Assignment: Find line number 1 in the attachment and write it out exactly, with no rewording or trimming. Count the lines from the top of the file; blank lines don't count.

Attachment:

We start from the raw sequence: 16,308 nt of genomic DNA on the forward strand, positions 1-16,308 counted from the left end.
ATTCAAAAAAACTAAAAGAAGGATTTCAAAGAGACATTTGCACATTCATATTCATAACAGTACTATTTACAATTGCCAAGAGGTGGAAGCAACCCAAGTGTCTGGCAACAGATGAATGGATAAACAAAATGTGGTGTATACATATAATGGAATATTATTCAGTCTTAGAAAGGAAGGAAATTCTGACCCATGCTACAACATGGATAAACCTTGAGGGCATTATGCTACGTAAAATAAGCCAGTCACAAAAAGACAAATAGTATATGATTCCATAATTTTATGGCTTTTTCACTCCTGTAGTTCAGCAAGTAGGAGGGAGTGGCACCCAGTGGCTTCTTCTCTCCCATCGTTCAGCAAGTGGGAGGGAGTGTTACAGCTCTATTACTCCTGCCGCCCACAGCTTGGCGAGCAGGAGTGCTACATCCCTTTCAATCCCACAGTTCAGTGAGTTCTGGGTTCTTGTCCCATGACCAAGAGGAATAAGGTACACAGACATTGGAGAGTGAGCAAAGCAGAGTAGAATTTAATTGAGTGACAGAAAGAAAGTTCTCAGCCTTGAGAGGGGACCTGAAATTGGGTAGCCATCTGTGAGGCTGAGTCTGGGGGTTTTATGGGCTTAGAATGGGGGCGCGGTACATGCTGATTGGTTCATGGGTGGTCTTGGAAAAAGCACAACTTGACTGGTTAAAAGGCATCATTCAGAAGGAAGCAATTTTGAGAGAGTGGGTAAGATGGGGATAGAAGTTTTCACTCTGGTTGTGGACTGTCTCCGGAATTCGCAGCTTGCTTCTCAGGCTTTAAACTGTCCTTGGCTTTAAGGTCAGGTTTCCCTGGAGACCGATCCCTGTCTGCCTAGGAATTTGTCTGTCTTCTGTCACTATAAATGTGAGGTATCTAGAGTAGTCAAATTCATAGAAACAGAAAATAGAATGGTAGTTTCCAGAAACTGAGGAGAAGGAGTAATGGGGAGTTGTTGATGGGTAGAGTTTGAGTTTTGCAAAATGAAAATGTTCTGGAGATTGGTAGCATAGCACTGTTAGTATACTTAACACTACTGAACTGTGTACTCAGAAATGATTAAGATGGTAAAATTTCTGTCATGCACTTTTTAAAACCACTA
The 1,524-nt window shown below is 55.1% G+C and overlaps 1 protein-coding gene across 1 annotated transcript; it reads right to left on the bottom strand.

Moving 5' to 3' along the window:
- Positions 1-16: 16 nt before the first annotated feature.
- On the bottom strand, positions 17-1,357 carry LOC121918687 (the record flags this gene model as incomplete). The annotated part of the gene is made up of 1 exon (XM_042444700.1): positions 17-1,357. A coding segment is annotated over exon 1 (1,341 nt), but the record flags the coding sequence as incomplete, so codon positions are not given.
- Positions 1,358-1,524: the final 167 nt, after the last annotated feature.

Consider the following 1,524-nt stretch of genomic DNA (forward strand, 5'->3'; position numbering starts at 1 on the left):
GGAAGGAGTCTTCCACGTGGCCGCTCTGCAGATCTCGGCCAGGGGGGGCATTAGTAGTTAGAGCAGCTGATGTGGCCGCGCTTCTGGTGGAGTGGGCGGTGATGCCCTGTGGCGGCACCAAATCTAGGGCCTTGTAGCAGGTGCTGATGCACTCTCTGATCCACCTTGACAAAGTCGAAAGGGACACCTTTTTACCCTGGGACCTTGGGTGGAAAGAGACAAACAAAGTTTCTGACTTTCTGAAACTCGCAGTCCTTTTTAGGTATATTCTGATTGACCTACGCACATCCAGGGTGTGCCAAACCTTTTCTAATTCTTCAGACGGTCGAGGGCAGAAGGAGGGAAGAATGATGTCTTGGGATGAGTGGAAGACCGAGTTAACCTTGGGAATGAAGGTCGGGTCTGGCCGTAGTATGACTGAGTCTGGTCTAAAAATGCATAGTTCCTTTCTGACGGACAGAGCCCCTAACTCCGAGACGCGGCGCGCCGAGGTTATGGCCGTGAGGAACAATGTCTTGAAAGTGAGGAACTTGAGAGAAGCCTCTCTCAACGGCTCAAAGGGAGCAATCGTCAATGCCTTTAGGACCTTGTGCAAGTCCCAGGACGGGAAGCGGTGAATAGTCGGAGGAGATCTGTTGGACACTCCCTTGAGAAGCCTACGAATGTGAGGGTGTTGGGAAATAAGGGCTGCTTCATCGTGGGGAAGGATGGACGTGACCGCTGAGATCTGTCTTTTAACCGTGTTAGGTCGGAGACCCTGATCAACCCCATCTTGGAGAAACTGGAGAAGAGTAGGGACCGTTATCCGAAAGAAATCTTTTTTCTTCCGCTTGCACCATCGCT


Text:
We start from the raw sequence: 16,308 nt of genomic DNA on the forward strand, positions 1-16,308 counted from the left end.